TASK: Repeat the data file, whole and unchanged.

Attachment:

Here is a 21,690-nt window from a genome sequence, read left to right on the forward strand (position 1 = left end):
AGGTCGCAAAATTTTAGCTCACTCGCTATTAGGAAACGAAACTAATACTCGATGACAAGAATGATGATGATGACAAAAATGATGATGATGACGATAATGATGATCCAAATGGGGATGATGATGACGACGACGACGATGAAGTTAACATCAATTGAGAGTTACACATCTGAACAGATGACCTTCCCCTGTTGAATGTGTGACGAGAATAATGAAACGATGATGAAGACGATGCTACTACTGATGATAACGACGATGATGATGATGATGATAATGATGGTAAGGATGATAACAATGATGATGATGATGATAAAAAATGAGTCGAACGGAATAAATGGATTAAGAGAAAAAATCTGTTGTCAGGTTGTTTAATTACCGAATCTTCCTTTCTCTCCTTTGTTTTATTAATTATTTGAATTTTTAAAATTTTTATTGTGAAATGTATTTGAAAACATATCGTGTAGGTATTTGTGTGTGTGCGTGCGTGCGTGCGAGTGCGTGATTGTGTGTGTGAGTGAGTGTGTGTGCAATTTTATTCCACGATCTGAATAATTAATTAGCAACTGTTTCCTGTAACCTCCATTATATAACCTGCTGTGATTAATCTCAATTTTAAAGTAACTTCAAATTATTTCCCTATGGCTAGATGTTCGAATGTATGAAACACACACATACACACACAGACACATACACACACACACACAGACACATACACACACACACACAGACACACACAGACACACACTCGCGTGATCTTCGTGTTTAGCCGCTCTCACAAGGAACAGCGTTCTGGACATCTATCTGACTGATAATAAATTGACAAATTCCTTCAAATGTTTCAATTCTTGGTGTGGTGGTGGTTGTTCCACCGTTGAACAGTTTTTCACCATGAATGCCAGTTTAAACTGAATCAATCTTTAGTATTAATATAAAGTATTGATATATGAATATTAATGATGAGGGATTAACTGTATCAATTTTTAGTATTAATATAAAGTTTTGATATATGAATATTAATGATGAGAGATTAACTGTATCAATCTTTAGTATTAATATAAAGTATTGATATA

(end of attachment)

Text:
Here is a 21,690-nt window from a genome sequence, read left to right on the forward strand (position 1 = left end):
AGGTCGCAAAATTTTAGCTCACTCGCTATTAGGAAACGAAACTAATACTCGATGACAAGAATGATGATGATGACAAAAATGATGATGATGACGATAATGATGATCCAAATGGGGATGATGATGACGACGACGACGATGAAGTTAACATCAATTGAGAGTTACACATCTGAACAGATGACCTTCCCCTGTTGAATGTGTGACGAGAATAATGAAACGATGATGAAGACGATGCTACTACTGATGATAACGACGATGATGATGATGATGATAATGATGGTAAGGATGATAACAATGATGATGATGATGATAAAAAATGAGTCGAACGGAATAAATGGATTAAGAGAAAAAATCTGTTGTCAGGTTGTTTAATTACCGAATCTTCCTTTCTCTCCTTTGTTTTATTAATTATTTGAATTTTTAAAATTTTTATTGTGAAATGTATTTGAAAACATATCGTGTAGGTATTTGTGTGTGTGCGTGCGTGCGTGCGAGTGCGTGATTGTGTGTGTGAGTGAGTGTGTGTGCAATTTTATTCCACGATCTGAATAATTAATTAGCAACTGTTTCCTGTAACCTCCATTATATAACCTGCTGTGATTAATCTCAATTTTAAAGTAACTTCAAATTATTTCCCTATGGCTAGATGTTCGAATGTATGAAACACACACATACACACACAGACACATACACACACACACACAGACACATACACACACACACACAGACACACACAGACACACACTCGCGTGATCTTCGTGTTTAGCCGCTCTCACAAGGAACAGCGTTCTGGACATCTATCTGACTGATAATAAATTGACAAATTCCTTCAAATGTTTCAATTCTTGGTGTGGTGGTGGTTGTTCCACCGTTGAACAGTTTTTCACCATGAATGCCAGTTTAAACTGAATCAATCTTTAGTATTAATATAAAGTATTGATATATGAATATTAATGATGAGGGATTAACTGTATCAATTTTTAGTATTAATATAAAGTTTTGATATATGAATATTAATGATGAGAGATTAACTGTATCAATCTTTAGTATTAATATAAAGTATTGATATA